24 THE WAR OF 1812 After the 1814 burning of Washington DC, African- Americans rallied in other major cities to defend them. In Philadelphia, over 2500 African-Americans responded to the call and worked continuously for 2 days straight. Enlistment in the Naval Forces was also common. However, it was different because these soldiers were enlisted without the mention of race. Some white officers were reluctant to have colored troops, but after seeing their courage declared them gallant. “Absolutely Insensible to Danger” CPT Oliver Perry.

25 THE WAR OF 1812 THE BATTLE OF NEW ORLEANS (1815) General Andrew Jackson called on the free blacks in Louisiana to defend their country. They helped him win one of the most significant battles of the war. Peace was being negotiated, but official word had not reached the United States. Could have turned the tide of victory. British offered slaves freedom if they deserted to fight for England. Moved many slaves to Canada, West Indies, Nova Scotia. (often worse than before)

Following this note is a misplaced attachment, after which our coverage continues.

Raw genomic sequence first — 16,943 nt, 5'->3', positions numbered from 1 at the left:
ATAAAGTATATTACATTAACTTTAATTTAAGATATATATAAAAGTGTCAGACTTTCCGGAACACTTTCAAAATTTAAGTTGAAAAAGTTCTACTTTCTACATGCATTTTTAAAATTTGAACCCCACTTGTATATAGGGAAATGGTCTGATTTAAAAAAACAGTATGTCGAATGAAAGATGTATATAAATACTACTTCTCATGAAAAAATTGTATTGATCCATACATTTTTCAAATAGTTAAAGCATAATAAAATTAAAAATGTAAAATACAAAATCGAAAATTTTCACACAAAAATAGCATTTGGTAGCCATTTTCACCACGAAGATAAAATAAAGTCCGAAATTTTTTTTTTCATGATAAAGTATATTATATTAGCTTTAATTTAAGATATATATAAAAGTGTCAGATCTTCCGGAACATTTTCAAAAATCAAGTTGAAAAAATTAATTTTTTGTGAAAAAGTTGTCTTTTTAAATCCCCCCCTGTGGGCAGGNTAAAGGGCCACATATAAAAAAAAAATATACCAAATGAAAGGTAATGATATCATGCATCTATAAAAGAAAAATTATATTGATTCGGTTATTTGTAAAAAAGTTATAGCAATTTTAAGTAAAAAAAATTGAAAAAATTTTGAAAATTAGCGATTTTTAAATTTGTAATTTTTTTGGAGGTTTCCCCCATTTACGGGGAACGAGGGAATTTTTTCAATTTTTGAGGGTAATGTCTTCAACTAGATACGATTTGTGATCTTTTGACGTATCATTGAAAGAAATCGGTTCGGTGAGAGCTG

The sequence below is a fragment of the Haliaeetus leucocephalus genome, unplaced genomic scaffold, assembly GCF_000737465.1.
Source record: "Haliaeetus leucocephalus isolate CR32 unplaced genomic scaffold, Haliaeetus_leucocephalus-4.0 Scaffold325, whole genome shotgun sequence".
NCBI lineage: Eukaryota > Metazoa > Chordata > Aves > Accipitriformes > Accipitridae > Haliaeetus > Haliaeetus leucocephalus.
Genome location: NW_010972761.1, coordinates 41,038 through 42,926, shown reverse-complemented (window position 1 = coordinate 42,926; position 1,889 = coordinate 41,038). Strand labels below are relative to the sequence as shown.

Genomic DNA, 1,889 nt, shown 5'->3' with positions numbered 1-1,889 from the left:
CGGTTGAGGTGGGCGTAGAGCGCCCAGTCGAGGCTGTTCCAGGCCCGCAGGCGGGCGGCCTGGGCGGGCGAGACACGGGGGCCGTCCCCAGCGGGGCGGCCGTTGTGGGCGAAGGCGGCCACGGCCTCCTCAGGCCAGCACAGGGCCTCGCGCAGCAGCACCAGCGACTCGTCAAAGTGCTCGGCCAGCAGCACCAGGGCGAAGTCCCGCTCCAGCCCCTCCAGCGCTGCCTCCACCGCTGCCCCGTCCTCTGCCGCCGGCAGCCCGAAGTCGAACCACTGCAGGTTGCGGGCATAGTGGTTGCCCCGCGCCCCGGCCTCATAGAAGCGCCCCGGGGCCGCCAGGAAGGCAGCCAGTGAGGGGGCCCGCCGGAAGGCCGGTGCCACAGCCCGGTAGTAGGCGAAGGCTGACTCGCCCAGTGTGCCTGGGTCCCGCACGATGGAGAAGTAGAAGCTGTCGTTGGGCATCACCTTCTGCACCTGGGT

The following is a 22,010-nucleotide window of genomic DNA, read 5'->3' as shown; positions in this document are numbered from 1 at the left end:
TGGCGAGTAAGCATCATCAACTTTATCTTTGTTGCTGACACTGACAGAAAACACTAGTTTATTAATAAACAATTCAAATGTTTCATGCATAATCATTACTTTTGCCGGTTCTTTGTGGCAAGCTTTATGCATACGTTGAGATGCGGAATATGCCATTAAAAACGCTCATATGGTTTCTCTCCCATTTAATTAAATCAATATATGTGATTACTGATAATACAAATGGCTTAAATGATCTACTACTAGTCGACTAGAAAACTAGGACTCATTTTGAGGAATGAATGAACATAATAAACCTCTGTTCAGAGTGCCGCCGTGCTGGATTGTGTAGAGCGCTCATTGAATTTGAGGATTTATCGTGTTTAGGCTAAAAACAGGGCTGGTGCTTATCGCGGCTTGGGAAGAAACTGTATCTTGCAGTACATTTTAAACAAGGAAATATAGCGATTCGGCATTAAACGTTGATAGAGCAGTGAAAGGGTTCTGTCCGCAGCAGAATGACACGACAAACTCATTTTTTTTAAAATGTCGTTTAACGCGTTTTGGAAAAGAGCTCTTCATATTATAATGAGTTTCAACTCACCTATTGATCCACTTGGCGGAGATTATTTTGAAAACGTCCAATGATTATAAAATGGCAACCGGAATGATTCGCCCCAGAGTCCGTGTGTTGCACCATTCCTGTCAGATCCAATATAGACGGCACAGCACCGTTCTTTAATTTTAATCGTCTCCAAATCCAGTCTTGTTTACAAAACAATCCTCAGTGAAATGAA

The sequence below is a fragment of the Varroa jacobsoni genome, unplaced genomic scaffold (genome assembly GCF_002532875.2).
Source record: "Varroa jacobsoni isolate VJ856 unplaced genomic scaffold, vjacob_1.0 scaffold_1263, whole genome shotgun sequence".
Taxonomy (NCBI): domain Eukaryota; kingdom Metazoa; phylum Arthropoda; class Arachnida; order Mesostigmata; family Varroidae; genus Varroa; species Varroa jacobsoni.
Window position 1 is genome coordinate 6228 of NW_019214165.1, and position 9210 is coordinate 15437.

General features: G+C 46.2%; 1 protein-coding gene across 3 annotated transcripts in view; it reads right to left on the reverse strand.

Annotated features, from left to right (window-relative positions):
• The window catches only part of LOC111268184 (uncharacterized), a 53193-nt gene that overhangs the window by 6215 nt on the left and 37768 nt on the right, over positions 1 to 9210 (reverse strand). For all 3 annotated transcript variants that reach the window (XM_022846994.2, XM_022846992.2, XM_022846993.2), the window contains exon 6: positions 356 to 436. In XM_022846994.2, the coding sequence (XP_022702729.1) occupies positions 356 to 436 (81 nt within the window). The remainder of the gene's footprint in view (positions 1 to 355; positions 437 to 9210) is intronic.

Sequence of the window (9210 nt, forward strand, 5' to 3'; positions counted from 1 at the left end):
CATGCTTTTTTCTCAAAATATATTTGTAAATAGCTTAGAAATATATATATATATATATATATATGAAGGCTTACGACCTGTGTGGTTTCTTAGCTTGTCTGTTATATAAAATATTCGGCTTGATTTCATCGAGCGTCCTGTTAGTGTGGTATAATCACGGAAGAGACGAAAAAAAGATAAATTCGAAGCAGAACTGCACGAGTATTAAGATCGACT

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27  The idea of black settlement outside the United States appealed to both black and white Americans  Slaves escaped to the British lines, Canada, The Caribbean and Great Britain, places where they could live in freedom  Some free blacks who experienced their citizenship right violated daily looked outside the Americas borders to find self-respect and dignity

28  Some religious leaders in the black community, such as Daniel Coker of Maryland and Lott Carey of Virginia, sought to make a home in Africa for missionary purposes  American whites took an interest in colonization  Whites argued that, as the number of free blacks increased it would become a threat to slavery